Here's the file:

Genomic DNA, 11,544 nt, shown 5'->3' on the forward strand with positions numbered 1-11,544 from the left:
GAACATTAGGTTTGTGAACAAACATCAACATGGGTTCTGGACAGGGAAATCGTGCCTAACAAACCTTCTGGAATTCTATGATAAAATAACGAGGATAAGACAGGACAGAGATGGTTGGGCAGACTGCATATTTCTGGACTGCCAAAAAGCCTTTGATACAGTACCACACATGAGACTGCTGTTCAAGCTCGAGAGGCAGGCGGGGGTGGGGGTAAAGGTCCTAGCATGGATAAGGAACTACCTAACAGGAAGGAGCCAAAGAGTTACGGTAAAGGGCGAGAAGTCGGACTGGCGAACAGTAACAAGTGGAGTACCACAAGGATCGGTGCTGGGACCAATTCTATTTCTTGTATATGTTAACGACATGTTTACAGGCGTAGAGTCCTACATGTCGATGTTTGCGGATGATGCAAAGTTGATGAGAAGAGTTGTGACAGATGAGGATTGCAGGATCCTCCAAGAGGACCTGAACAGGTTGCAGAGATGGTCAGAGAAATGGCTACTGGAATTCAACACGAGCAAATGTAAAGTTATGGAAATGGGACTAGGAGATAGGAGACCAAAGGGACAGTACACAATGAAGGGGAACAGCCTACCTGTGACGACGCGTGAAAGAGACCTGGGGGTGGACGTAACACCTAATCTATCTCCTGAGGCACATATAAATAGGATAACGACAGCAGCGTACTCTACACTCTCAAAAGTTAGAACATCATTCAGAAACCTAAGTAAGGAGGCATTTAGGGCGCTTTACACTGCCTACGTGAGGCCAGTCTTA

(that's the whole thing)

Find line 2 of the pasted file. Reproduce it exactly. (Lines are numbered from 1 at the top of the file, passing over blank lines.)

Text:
GAACATTAGGTTTGTGAACAAACATCAACATGGGTTCTGGACAGGGAAATCGTGCCTAACAAACCTTCTGGAATTCTATGATAAAATAACGAGGATAAGACAGGACAGAGATGGTTGGGCAGACTGCATATTTCTGGACTGCCAAAAAGCCTTTGATACAGTACCACACATGAGACTGCTGTTCAAGCTCGAGAGGCAGGCGGGGGTGGGGGTAAAGGTCCTAGCATGGATAAGGAACTACCTAACAGGAAGGAGCCAAAGAGTTACGGTAAAGGGCGAGAAGTCGGACTGGCGAACAGTAACAAGTGGAGTACCACAAGGATCGGTGCTGGGACCAATTCTATTTCTTGTATATGTTAACGACATGTTTACAGGCGTAGAGTCCTACATGTCGATGTTTGCGGATGATGCAAAGTTGATGAGAAGAGTTGTGACAGATGAGGATTGCAGGATCCTCCAAGAGGACCTGAACAGGTTGCAGAGATGGTCAGAGAAATGGCTACTGGAATTCAACACGAGCAAATGTAAAGTTATGGAAATGGGACTAGGAGATAGGAGACCAAAGGGACAGTACACAATGAAGGGGAACAGCCTACCTGTGACGACGCGTGAAAGAGACCTGGGGGTGGACGTAACACCTAATCTATCTCCTGAGGCACATATAAATAGGATAACGACAGCAGCGTACTCTACACTCTCAAAAGTTAGAACATCATTCAGAAACCTAAGTAAGGAGGCATTTAGGGCGCTTTACACTGCCTACGTGAGGCCAGTCTTA